September 26, 1925 – Three construction workers die and two others are seriously injured as a steel concrete scoop breaks away from the fourteenth floor of the Metropolitan Building at Randolph and LaSalle Streets. The three men who die are all working on scaffolds below the scoop. Two of three workers on the highest of the two scaffolds manage to hang on and survive as the scoop kills the third man on the platform, suspended 25 feet below it. The crash occurs when hundreds of workers are flooding the Loop on their way to work. The intersections are jammed with people, and police reserves are summoned to clear enough room to permit the dead and the injured to be removed from the area. The Metropolitan Building as it appears today is shown above.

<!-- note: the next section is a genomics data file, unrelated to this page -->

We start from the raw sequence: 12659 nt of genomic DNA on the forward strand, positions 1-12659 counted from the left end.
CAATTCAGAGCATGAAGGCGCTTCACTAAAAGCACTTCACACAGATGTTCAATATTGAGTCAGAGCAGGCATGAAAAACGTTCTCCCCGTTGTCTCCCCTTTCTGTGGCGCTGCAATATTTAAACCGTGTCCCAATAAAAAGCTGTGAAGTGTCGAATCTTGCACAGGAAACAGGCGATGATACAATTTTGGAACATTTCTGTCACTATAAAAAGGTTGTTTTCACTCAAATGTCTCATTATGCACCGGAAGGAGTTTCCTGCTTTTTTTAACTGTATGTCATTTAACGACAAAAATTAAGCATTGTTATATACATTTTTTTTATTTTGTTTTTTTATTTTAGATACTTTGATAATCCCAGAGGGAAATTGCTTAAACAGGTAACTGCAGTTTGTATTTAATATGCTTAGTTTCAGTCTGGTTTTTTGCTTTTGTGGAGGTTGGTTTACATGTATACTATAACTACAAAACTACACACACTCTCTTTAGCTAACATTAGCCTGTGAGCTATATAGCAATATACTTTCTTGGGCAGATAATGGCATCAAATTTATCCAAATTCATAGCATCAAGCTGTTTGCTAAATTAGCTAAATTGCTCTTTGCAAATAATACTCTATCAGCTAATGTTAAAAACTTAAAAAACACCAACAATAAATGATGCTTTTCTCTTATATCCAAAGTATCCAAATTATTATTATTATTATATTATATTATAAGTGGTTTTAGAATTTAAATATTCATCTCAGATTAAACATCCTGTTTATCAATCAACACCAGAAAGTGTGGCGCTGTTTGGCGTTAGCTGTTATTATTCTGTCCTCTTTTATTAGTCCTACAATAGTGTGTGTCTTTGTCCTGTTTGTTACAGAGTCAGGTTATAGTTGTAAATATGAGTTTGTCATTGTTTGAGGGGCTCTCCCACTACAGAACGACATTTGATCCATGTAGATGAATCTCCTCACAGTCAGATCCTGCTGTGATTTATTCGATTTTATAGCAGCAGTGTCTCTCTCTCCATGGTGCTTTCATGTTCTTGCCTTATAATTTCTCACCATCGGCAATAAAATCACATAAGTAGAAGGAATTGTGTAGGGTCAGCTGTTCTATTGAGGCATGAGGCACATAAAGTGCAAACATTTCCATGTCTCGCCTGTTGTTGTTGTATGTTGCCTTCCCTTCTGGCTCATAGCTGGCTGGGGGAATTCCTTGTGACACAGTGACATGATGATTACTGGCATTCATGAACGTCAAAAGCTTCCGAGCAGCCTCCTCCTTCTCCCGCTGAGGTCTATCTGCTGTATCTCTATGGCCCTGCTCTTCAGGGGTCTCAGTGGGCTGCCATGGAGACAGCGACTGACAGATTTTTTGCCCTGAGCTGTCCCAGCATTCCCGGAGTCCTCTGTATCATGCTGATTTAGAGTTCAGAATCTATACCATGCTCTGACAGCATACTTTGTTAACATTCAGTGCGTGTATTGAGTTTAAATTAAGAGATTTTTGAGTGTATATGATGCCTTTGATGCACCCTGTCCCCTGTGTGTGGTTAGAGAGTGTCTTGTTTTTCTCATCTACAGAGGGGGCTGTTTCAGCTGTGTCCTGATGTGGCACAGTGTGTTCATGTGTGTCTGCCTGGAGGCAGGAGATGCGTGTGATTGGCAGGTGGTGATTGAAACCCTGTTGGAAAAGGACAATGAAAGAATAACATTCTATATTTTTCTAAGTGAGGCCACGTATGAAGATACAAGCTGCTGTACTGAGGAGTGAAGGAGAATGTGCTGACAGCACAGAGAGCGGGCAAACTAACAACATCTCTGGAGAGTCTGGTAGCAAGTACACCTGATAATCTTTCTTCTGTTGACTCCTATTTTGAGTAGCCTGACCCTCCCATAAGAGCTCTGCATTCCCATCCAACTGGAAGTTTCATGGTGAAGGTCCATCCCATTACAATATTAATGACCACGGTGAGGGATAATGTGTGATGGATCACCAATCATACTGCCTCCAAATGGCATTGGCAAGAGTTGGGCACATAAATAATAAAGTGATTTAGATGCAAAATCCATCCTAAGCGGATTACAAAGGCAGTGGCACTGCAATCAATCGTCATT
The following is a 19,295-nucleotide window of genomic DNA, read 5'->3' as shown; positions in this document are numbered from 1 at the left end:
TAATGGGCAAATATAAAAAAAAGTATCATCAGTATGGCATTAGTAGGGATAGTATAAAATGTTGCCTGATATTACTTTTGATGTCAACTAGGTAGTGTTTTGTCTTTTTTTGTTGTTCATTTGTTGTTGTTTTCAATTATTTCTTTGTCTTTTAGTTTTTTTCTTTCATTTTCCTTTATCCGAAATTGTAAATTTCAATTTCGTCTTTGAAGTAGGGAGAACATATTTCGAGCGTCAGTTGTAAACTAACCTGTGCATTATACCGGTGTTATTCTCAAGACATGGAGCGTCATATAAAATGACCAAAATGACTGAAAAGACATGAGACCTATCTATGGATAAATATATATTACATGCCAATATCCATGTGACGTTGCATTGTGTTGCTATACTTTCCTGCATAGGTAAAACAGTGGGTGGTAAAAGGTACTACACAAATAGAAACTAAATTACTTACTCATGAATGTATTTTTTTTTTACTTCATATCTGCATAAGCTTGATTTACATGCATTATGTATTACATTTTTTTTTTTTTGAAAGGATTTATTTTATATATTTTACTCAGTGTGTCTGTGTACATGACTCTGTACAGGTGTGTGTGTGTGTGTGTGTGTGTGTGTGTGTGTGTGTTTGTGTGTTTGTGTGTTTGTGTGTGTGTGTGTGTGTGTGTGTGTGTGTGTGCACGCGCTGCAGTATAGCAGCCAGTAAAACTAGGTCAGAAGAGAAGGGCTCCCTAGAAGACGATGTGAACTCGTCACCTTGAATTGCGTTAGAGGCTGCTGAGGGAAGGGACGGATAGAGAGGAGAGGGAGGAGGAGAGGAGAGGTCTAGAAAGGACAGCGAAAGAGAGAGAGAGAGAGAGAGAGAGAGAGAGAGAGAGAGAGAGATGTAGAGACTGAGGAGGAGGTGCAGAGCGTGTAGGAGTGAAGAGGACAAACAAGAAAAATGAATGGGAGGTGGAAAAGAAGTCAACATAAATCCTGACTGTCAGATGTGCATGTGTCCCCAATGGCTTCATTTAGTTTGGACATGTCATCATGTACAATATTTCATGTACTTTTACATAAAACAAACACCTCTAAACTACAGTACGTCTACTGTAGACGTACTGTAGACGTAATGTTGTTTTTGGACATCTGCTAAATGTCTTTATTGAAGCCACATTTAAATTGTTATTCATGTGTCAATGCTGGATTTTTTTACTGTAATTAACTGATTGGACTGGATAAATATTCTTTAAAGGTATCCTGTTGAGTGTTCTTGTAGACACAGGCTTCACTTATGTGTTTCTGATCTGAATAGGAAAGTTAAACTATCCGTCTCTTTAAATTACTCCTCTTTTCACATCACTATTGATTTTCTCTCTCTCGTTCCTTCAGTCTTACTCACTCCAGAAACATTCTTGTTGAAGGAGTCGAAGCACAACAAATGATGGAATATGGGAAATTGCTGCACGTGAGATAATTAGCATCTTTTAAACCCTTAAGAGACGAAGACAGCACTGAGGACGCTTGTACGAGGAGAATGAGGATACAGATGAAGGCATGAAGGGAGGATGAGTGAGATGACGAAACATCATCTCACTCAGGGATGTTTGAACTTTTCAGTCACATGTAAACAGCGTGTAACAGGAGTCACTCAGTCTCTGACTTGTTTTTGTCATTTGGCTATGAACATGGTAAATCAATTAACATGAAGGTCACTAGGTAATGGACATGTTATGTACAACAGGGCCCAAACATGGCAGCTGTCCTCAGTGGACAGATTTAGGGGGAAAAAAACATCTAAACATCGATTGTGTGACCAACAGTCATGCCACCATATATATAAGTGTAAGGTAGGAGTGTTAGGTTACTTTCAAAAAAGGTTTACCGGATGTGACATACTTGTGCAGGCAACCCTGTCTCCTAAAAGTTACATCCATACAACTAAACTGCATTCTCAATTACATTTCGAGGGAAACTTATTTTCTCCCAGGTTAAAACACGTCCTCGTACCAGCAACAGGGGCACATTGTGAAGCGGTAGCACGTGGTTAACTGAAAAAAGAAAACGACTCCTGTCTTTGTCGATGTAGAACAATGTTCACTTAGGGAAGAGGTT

September 26, 1949 – Chicago learns that the architectural firm of Vitzhum and Burns has won a competition for the design of a church and Franciscan friary to be located at 108-116 West Madison Avenue, the site of the La Salle Theater. The church, St. Peter’s, will replace one that was built at 816 South Clark Street just four years after the Great Fire in 1871. The Franciscan Fathers made some darned good deals in the process of arranging for their new place of worship. In 1942 the order bought the ten-story Woods Theater building from the Marshall Field estate for $600,000, property that it sold in June of 1949 for $1,200,000. At the same time the order bought the site for the new church from the Marshall Field estate for $515,000. The plans for the new building include a 1,600-seat auditorium, a chapel above the main auditorium that will seat 300, with the two upper floors serving as the friary. Some heavy hitters participated in the competition, including Edo J. Belli, Nairne W. Fischer, Hermann J. Gaul, Graham, Anderson, Probst and White, Rapp and Rapp, and Shaw, Metz and Dolio. Due to the scarcity of building materials in the post-war years it took awhile to finish the new St. Peter’s, but the church finally opened in 1955.